SEOUL, May 26 (Korea Bizwire) – South Korea’s first domestic trial on same-sex marriage concluded with the final decision that current domestic laws ultimately do not permit marriage between members of the same sex.
On May 25, the president of Seoul Western District Court Tae Jong Lee took the final decision to dismiss an appeal made by the celebrity same-sex couple of film director Jo Gwang Su Kim (age 51) and ‘Rainbow Factory’ representative Seung Hwan Kim (age 32) in Seodaemun-gu.
The trial followed the couple’s submission of marriage registration documents at a Seoul district office following their public wedding in September 2013. The marriage registration was denied on the grounds that same-sex marriages do not satisfy the legal definition of husband and wife.
“Even though circumstances surrounding marriage have changed socially and internationally, a same-sex union cannot be accepted as a marriage only with a legal interpretation under current laws, without any modifications to existing legislation,” said Lee Tae-jong, chief judge of the Seoul Western District Court.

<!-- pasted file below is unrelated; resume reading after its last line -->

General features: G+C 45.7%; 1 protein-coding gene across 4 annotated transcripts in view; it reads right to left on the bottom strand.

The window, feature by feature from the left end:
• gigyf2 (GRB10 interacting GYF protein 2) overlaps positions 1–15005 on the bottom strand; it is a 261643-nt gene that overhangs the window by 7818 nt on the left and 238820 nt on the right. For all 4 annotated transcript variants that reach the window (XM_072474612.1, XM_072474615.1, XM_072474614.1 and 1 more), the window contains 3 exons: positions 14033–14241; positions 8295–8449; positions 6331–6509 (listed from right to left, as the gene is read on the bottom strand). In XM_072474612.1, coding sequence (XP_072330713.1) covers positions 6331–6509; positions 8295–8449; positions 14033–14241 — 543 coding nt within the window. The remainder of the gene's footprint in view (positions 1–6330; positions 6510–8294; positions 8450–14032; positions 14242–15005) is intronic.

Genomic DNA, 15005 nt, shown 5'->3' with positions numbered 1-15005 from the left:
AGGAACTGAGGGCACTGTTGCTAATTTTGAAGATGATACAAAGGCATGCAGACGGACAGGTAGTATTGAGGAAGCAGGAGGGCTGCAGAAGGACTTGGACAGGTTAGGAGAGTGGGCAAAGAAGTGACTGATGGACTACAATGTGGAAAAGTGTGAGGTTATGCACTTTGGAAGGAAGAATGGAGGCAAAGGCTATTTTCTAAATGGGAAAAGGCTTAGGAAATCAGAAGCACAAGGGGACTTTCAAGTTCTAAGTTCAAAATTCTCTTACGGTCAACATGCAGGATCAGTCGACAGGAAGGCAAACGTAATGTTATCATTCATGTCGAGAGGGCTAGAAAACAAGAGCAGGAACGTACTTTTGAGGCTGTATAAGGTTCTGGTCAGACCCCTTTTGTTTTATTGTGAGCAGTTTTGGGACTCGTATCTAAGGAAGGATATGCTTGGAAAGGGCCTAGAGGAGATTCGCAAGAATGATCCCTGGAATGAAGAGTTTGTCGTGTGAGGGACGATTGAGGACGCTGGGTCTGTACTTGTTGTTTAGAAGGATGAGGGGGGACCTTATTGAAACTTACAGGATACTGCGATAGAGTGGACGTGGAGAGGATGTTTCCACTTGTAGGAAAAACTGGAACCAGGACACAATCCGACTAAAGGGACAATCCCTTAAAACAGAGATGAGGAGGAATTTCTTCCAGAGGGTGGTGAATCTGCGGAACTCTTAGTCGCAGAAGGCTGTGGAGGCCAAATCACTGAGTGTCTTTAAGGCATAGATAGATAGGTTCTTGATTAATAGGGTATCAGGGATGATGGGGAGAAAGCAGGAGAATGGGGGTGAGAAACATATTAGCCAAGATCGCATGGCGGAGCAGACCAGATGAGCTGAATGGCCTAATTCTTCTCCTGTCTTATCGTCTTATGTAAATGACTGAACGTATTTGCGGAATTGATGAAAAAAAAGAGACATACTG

Lee further pointed out that the current legal system of South Korea stipulates marriage as a union between individuals of different sexes, emphasizing that the Supreme Court and Constitutional Court also defined marriage the same way.
“The interpretation of marriage cannot be extended to include a union for the purpose of living together for life based on the love between two people,” added Lee. The chief judge also dismissed the argument that a refusal to accept a same-sex marriage contravenes the constitutional principle of equality.
The plaintiffs, however, presented a different interpretation of the legislation when they filed their appeal in May of 2014.
“Nowhere in civil law exists a prohibition against same-sex marriage, and if civil law is interpreted in light of a constitutional amendment about freedom and equality of marriage, same-sex marriages should also be recognized as legitimate,” argued Kim.
The judge then sent the issue over to the National Assembly’s court, stating that the decision to legally recognize same-sex marriage is an issue that should be settled through public discussion and legislative determination.
By Esther J. Kim (firstname.lastname@example.org)